Why should you register a trademark?
Trademark is a very important asset of your business. It helps distinguish your products and services from those of your competitors in the market. Over time, you may be able to create goodwill associated with your trademark so that the customers will favor your products and services such that you can enjoy many benefits, including better customer loyalty and profit margin.
Unlike patents and copyrights, trademarks do not expire after a set number of years. Therefore, a trademark can last forever if you continue to use the mark in commerce to indicate the source of goods and services. A trademark registration can also last forever if you file specific documents and pay fees at regular intervals.
With the new Trademark Act of the Canada, "use" is no longer required for the registration of a trademark. However, anyone will be able to challenge the registered trademark for the lack of use for a period of three-years. As such, you may consider applying for your desired trademark before starting to use it to test if your desired trademark is registrable without incurring the cost of actually using the trademark. After the successful registration, you can then start using the trademark to avoid the trademark from being cancelled due to non-use.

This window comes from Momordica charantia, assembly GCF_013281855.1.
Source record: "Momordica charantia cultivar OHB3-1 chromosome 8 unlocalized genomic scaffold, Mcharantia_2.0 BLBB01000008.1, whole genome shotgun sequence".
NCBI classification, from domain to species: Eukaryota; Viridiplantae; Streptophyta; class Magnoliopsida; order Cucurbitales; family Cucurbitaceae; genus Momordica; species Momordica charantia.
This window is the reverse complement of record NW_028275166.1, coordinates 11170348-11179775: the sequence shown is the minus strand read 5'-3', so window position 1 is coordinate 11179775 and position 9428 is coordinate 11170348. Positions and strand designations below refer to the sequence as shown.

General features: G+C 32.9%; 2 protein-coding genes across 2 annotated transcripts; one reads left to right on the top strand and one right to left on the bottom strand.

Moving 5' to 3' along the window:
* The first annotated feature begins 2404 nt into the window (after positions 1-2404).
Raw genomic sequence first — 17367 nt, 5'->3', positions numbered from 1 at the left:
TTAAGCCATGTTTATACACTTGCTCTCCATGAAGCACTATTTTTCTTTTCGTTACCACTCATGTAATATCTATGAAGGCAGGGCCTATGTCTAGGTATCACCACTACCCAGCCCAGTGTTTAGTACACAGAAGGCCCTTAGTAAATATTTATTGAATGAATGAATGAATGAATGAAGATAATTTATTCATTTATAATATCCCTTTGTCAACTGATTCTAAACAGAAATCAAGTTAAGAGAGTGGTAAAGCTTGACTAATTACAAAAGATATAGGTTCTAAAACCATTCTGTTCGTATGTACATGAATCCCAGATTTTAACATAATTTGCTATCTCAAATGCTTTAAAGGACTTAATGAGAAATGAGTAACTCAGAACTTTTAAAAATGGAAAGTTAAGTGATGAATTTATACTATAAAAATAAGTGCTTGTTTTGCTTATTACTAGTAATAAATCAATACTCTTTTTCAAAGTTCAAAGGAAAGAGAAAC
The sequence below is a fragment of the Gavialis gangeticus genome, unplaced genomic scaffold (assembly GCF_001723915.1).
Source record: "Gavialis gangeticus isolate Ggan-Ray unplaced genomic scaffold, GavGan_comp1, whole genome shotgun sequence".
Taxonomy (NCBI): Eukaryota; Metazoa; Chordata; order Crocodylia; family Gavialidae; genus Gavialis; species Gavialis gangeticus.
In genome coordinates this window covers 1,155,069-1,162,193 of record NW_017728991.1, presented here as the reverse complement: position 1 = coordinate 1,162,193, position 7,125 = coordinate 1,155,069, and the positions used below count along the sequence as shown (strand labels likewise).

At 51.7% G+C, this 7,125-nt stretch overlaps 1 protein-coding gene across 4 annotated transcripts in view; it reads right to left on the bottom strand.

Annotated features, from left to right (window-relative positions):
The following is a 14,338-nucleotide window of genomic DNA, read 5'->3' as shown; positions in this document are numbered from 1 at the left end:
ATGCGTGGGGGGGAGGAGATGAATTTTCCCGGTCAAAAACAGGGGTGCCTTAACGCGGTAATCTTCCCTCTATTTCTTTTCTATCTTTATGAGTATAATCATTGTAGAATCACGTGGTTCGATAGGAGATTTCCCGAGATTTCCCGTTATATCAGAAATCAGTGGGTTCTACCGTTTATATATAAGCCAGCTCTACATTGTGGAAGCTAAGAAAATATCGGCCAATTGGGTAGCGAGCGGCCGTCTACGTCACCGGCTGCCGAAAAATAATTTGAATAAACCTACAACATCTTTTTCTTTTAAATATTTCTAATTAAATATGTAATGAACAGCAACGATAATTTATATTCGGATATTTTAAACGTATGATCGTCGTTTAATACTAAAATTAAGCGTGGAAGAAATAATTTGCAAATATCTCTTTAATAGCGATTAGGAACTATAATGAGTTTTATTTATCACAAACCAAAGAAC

If you are considering expanding your business into the United States, you should also consider obtaining a trademark registration in the United States.
Unlike Canada, the registration of a trademark in the United States requires use of commerce of the trademark in the United States if the trademark application is a stand-alone application in the United States. However, the showing of use in the United States can be avoided initially when the registration in the United States is based on a registration in a foreign country, for example, Canada.
As a result, if a registered trademark in both Canada and the United States is desired, you may consider apply for the trademark registration in Canada first. Within six month, an application to register the trademark in United States can be filed, claiming the earlier application date (priority date) of the Canadian application. Then, after the trademark is registered in Canada, the trademark may be registered in the United States based on the registration in Canada.